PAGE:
Archive for November, 2009
I have been using Windows XP for many, many years. A year ago I needed to upgrade my workstation so I went ahead and ordered it with Vista. I figured it would be best if I was the guinea pig to see how it ran on our network and what problems would be encountered. I mean, we cannot run XP forever so I better start taking a look at it.
Vista was okay. It has some nice improvements and once you got use to where they moved things to, it was a good OS. I only had a couple of issues of old software not working.
After a year of using it, something went wrong and my computer was running quite poorly. I decided it was time to do a clean install. However, Windows 7 had just come out so I ordered me a copy to install.
Windows 7 was the simplest and most straightforward OS installation I have ever done. Everything that worked on Vista worked on Win7 so I had no software or hardware compatibility issues. The look and performance of Win7 has been outstanding. The new taskbar is really good.
I am not sure which versions of Win7 come with it (I am using Windows 7 Business), but the OS came with what they call Windows XP Mode. Now Vista would try to allow you to run programs in “compatibility mode” with XP and so does Windows 7. But this is something different. Windows XP Mode is basically a virtualized copy of Windows XP Pro running on your Windows 7 computer. Once you install it and run it, you will have a window where a full version of Windows XP is running on your computer.
Now, if you have some program that just will not run on Windows 7, you have got a full copy of XP that you can run on your Win7 machine (in a window) to run that program on. That could really be handy to some people.
The start menu has a new feature that I like. Each program link has a little arrow next to it. When you hover over it, it opens a list of recently opened documents for that particular program. Windows has always had the recently opened documents, but all program’s documents were listed together. Win7 makes it much more usable.
One other thing that people made a big deal about in Vista is the User Access Control (UAC). That is the thing that pops up asking if you really want to do something (like install a program). It’s purpose is to protect your computer from programs running things that you have not asked to run. While I never found it to be an annoyance in Vista, they have reduced the number of times UAC pops up. Not real sure how they have done it, but it seems to me where in Vista you may press a button that requires UAC, then it would pop-up asking if you really want to do that. In Win7, it seems that the act of pressing the button is you saying you really want to do that.
I have been running Win7 now for a couple of weeks and really, really like it. I can see this being our next OS for all of our users. Not sure if we will spend the money to upgrade people, but I will order any new computers with Windows 7.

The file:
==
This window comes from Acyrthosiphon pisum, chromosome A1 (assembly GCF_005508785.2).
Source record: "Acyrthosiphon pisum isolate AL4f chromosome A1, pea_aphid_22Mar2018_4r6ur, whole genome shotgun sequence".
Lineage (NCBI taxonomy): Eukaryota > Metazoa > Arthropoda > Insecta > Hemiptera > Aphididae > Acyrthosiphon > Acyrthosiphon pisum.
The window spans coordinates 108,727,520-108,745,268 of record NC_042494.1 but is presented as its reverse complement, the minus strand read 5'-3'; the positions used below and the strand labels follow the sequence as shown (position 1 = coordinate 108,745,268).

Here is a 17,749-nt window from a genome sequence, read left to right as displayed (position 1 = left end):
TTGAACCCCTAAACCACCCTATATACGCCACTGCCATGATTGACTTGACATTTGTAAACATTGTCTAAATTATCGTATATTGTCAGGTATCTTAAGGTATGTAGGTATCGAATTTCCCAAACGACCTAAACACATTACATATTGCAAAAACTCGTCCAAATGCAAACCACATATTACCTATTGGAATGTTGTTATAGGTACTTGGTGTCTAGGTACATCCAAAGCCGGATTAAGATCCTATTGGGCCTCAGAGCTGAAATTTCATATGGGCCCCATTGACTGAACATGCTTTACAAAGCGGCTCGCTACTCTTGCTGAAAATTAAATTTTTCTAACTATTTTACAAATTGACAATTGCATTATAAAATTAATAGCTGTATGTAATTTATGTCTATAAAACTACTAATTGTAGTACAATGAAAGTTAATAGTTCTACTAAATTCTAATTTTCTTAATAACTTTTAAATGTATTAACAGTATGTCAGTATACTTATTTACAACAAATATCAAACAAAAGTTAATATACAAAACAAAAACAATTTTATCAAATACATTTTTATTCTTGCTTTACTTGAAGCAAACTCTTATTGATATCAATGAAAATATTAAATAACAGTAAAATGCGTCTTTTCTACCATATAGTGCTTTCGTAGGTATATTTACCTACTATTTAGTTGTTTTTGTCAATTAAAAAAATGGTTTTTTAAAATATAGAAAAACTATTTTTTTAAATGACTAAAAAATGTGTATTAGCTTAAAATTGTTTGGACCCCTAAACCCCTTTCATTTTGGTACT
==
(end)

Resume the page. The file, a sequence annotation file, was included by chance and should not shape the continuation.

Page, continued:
When I started here several years ago, the church was running an old NT server. I updated that to Small Business Server 2003 (SBS2003). We did not have the money at the time for any real server hardware so I bought a Dell Dimension 8400 desktop to run as the server. It worked out well and I had zero hardware problems with it in four years. However, I got a little nervous after having that desktop machine run 24 hours a day for four years, so we recently upgraded.
Here are the specs on the T300 we bought…
Quad Core Xeon 2.5GHz
Dual Gigabit Network Adapter
56k Internal Modem
16x DVD Drive
SAS6iR Raid Controller
2 250GB Hard Drives setup as RAID 1 (mirrored)
What I did was to setup the OS on the RAID that came with the server and I purchased two additional 500GB hard drives to create a second RAID 1 (the SAS6iR can handle 4 separate Raid 1 though the T300 only has room for four hard drives). I would then put all user files on the second RAID.
The migration from SBS2003 to SBS2008 was quite smooth. I followed Microsoft’s manual. It was for the most part straightforward. Any problems I ran across were fixed by doing internet searches. The whole process took me two weeks, though I could have done it in one.
As for my backup plan, as I said both the OS and all user files are on their own separate RAID 1. That is the first line of defense. I use the built in SBS backup to do a daily backup of the OS drive. I use an external IDE drive enclosure that allows me to change out the drive weekly. I have three drives that I rotate through. Every Thursday I change them out and simply format the fresh drive and it is ready to go.
For the user files drive, I use a software I ran across many years ago called Genie Backup Manager Server 8.0. I like it a lot. Nice and simple. I backup onto an SATA external enclosure. Again, I trade the drive out on Thursdays and format the fresh drive. It then runs a full backup of the user file drive and a few other things around the network. After the first days run, it then only backs up files that have changed since the first run (incremental backup).
All backup drives are stored in an fireproof/waterproof safe box on site. I know people will say you need to take backups off site. I figure if that safe box is destroyed, we got bigger problems than losing our backups!
So often I run into a problem here at my church. I end up doing much research and often come up with a good and/or unique solution. So I was thinking, if God is going to lead me to these solutions and ideas, I ought to share them.
The result, this blog. Starting today I will post when I have something like this to share. Hopefully some will find it useful and interesting.